We Are the Creators of our Own Reality

Shefali Murti
4 min readOct 18, 2020


Shot by my iPhone

The idea that we (humans) are the creators of our own reality has never been so clear to me than when I was looking out the airplane window last week while down in Colorado (pictured left). The vast amounts of flat plains looked like an empty video game world about to be built, like all this space is waiting to be filled by humanity. We have so many areas so densely filled with people to the point that it’s becoming problematic, yet right before my eyes I’m seeing seemingly unlimited space not being used. But is it bad that my mind automatically turned to wanting to put something on this land, to urbanization? Is it a good thing that this land is left untouched? In the moment, I was imagining the amount of people this place could occupy, how whole new towns, communities, and societies could be built on this land. Truly anything could be put here. In the moment, reality felt like mine (or more generally, humans) for the taking, with limitless possibilities. And now, I can’t help but think about how Freire’s perception of reality applies to this.

“Education as the practice of freedom — as opposed to education as the practice of domination — denies that man is abstract, isolated, independent, and unattached to the world; it also denies that the world exists as a reality apart from people. Authentic reflection considers neither abstract man nor the world without people, but people in their relations with the world. In these relations consciousness and world are simultaneous: consciousness neither precedes the world nor follows it.” — Paulo Freire, Pedagogy of the Oppressed

Freire argues that the world, reality, and humans, are one with each other; we are not simply separate entities coexisting side by side, as we tend to learn in a banking education. I see how my minor epiphany relate to this, but with one minor exception. Before, I was giving humans all the credit — that is, it’s largely up to us to create reality on earth, on the world. My instinctive thoughts consisted of these banking education ideas, because that’s the only education I’ve experienced. As I thought about it more, though, I realized there is a part of my thoughts that were taking in Freire’s idea literally. I figured the reasons why there was nothing on this land largely had to do with the fact that the area is desolate, far away from essential resources for a normal standard of living. But in our new era of unimaginable innovation, surely there are ways to work with what is already there and apply newer innovations to make it a habitable area. Or, maybe the land is being used somehow and I just don’t know enough about the area to be aware of it. Or maybe it really is just unusable. I don’t know. I do know, though, that this personal reminder of there being this unequivocal opportunity for more of our world to be built, made possible through our innovation, is my own physical interpretation of Freire’s idea that humans create their reality by interacting with the world. He argues that neither earth nor human thought (“consciousness”) came first — it was the combination of both that has resulted in the world we have today. Our world is whatever humans want to make of it, but humans can’t also get all the credit. Our buildings, our roads, our social norms, our communities…all were built through our relations with the world and our relations with other people. And they still continue to be! As Freire continues in Pedagogy of the Oppressed, he says,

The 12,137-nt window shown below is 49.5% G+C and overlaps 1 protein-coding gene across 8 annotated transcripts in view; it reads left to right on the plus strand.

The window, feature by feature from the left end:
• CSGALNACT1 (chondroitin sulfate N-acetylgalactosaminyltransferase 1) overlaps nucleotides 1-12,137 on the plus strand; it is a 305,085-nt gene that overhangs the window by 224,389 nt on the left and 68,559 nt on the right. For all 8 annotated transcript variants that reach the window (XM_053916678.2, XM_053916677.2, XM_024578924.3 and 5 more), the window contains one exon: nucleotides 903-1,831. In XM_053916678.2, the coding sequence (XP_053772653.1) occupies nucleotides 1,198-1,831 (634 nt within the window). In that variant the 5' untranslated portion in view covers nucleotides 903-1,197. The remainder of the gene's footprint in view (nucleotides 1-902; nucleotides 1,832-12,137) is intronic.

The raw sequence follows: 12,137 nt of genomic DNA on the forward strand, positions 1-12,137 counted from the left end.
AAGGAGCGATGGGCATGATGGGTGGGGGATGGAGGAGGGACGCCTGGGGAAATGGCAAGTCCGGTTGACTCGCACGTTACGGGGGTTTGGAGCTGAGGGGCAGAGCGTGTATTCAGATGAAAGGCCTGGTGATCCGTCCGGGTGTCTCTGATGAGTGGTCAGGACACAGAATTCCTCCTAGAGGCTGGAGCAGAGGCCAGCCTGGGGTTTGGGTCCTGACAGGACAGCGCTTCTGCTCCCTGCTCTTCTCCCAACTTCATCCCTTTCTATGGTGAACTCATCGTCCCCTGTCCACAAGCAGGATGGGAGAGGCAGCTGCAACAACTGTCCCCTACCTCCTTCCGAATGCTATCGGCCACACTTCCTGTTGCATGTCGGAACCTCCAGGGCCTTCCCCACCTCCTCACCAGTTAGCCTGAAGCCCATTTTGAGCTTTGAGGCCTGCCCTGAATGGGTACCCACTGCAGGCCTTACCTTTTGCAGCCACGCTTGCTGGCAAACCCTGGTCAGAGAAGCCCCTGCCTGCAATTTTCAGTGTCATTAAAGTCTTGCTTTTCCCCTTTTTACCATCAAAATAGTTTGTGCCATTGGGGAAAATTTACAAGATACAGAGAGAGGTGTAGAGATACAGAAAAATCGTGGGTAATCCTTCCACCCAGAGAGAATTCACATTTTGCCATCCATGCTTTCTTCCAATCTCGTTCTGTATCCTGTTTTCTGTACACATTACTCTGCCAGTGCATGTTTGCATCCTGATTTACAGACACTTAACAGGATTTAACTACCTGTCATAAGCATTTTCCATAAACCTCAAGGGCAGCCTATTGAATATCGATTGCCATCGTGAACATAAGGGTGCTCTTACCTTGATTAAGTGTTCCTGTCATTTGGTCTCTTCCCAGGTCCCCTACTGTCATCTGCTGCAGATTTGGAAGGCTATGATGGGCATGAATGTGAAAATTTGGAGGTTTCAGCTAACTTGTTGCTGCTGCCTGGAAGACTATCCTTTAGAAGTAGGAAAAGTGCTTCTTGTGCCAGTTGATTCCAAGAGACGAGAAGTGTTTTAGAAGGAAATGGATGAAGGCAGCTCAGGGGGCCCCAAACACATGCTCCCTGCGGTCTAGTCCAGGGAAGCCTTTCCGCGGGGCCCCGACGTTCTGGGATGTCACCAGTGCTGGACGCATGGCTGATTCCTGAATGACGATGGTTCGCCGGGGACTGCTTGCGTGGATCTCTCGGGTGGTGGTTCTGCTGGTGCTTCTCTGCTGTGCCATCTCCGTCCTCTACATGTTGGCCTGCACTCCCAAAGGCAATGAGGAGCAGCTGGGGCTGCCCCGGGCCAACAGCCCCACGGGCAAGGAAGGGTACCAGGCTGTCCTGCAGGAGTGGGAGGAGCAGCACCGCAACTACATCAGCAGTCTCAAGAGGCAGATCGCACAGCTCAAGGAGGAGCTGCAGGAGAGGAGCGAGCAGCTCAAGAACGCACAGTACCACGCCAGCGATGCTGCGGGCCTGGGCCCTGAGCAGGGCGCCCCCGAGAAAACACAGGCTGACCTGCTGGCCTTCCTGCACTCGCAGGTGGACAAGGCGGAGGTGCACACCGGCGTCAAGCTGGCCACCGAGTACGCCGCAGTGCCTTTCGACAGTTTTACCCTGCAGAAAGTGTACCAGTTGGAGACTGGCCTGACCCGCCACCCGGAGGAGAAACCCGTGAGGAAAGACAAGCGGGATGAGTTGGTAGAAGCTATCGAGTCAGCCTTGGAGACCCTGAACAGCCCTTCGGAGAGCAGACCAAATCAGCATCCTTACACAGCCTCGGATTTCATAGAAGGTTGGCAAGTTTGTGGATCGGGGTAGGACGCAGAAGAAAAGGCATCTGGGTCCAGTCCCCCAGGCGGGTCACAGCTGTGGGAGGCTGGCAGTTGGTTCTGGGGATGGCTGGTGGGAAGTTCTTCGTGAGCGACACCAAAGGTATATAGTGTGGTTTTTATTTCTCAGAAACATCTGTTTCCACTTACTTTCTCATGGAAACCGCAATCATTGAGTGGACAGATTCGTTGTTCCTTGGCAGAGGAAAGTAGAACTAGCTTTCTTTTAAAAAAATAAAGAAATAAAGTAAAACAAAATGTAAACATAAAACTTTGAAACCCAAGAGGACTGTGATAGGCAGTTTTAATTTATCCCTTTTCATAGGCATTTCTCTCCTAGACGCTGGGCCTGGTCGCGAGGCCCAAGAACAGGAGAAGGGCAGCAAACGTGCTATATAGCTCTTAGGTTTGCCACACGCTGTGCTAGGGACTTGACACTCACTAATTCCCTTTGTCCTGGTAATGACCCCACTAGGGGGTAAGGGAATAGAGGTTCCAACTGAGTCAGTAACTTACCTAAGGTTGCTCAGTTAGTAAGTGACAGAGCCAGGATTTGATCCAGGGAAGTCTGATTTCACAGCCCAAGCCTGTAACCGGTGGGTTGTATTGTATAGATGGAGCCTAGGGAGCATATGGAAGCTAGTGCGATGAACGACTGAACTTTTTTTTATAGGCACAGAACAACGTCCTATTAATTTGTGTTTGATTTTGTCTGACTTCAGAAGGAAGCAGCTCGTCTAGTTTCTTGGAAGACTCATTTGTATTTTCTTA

“This world to which he relates is not a static and closed order, a given reality which man must accept and to which he must adjust; rather, it is a problem to be worked on and solved.”

Well, here on this plane I was internalizing this. I was watching over what seems to me to be physical proof that our reality is not, in fact, static and unchanging. Freire is pointing out that there is always opportunity for more growth, to move forward and solve present day issues that result from humanity, that is also always ever-changing. That growth can be physically, in the case of the land I was seeing or in the way we keep creating new technologies. Growth is also always happening abstractly, like in the way societal norms are always changing, as we can currently see in the fight for an anti-racist society.

This certainly is not the first time I’ve seen such vast amounts of land before, but it’s the first time I’ve had such specific and Freire-related thoughts at a random time. Every time I see something similar to this from now on, though, I know I will be reminded of the idea that we are the creators of our own reality, and each cannot exist without each other.